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Our medical negligence solicitors have secured a six-figure compensation settlement for a family whose mum died from a ‘flesh-eating disease’ that doctors failed to diagnose.
On 18th May 2013, Stowmarket mum Helen Edgar suddenly became ill. She suffered sickness, diarrhoea, headache, fever and a severe pain under her right arm.
She went to A&E at the West Suffolk Hospital the next day with continuing arm pain. She was diagnosed with a sprain and sent home with anti-inflammatory drugs.
Helen went back to hospital the next day because the pain had got worse and the sickness and diarrhoea continued. Hospital staff treated her for suspected blood clots but her condition worsened over the coming hours and she was admitted to intensive care.
The next morning, on the 21st May, doctors started to suspect that Helen was suffering from a rare 'flesh-eating' bacterial infection called necrotising fasciitis. She underwent a CT scan and exploratory surgery but the theory was rejected.
Doctors dismissed the possibility of necrotising fasciitis twice again on the 24th May and it wasn’t until the 25th that they raised concerns about the infection.
Helen was transferred to Addenbrooke’s hospital in Cambridge, where a second instance of exploratory surgery did find extensive necrotising fasciitis in her torso. Doctors treated the infection but it was too late – Helen died of multiple organ failure the next day, less than a week after she first visited hospital.
She was 41 years old and is survived by two children and her husband, Ian.
Helen’s family contacted our medical negligence lawyers and asked us to investigate the care that she had received from the West Suffolk NHS Foundation Trust.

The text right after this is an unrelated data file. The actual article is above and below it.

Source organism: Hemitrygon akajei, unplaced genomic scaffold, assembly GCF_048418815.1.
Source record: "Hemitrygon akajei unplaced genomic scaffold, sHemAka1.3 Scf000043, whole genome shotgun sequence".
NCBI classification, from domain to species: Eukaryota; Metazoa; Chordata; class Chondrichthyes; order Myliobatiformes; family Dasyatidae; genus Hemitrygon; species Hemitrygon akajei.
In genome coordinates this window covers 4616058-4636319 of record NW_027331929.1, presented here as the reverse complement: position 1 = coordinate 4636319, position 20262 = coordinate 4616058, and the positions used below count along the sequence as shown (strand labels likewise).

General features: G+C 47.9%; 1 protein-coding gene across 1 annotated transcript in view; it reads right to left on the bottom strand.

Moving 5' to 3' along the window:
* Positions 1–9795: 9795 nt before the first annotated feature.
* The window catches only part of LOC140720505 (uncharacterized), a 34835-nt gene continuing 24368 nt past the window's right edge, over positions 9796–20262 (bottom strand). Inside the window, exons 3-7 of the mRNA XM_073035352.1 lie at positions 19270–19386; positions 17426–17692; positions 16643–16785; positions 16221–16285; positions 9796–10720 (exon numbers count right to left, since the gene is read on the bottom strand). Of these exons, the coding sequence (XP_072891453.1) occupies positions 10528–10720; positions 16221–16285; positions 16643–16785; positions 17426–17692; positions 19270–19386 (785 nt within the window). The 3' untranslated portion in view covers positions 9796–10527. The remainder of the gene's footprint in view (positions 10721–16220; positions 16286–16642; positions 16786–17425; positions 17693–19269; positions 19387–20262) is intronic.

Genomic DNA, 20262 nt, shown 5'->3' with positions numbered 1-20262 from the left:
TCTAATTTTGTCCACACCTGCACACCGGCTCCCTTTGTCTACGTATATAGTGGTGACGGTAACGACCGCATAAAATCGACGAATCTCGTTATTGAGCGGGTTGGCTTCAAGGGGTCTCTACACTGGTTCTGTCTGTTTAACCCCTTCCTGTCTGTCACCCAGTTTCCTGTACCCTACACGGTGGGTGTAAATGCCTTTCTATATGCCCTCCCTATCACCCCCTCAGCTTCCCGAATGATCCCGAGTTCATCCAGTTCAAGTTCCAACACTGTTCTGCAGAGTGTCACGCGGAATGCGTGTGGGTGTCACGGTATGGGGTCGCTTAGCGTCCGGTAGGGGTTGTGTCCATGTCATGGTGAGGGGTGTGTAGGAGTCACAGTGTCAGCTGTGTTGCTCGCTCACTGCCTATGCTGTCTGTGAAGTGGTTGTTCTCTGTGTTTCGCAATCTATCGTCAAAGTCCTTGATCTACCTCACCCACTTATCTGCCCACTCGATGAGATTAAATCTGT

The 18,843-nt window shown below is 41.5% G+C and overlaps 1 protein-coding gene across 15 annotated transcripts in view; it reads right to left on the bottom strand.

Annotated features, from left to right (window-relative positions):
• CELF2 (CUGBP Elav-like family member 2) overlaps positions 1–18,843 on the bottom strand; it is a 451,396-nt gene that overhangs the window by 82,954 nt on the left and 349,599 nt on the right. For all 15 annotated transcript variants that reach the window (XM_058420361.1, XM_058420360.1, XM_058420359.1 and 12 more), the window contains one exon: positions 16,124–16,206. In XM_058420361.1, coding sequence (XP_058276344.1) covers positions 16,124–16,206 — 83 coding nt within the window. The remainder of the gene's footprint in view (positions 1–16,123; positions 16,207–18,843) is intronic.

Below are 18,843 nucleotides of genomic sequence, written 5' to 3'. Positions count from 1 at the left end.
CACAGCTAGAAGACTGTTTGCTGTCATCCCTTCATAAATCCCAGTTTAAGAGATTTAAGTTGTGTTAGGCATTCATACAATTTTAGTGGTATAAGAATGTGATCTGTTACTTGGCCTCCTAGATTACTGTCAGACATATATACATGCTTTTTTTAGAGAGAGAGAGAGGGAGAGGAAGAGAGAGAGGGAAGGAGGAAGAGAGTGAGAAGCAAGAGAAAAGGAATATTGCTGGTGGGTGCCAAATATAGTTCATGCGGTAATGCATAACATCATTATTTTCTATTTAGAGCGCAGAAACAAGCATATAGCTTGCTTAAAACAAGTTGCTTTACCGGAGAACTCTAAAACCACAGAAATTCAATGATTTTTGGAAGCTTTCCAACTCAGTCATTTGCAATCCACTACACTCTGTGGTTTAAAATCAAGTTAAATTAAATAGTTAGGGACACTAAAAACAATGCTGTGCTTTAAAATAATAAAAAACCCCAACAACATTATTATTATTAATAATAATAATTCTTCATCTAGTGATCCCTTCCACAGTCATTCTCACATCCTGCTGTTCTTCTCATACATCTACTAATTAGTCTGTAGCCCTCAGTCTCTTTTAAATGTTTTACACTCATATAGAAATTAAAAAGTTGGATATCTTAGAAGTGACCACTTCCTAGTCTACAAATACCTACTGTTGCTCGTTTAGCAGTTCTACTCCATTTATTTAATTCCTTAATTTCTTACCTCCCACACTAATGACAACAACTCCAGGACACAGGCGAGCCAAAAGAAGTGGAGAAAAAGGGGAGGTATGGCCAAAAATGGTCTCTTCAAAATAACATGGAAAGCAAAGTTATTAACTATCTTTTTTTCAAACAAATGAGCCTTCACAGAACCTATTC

We represented the family at a High Court hearing where the NHS Trust admitted that the delayed diagnosis constituted a failure in its duty of care towards Helen. They accepted full liability and the Judge approved a compensation settlement of £415,000 for Helen’s family.
“It has been very difficult for me to come to terms with Helen’s death because she could still be here with us today had it not been for the hospital’s negligence,” said Ian. “We had the rest of our lives to spend together which has now been snatched away from us.
“Nothing can turn the clock back. I just hope that lessons have been learned so no other families have to endure the heart-break we have had to go through following Helen’s death.”
Clinical negligence solicitor Alexandra Winch worked on Helen’s case. “Hospitals have a duty of care to look after patients and tragically, in Helen’s case, the level of care she received fell below what people should expect,” she said.
“Nothing can make up for the family’s loss or bring Helen back but we are grateful that the Trust has admitted liability. It now vital that the Trust ensures measures are in place to prevent a repeat of Helen’s unnecessary death and the subsequent pain the family have gone through.”
If you or a family member have suffered due to substandard care during a hospital visit, you may be able to make a medical negligence compensation claim. See our hospital negligence claims page for more information.
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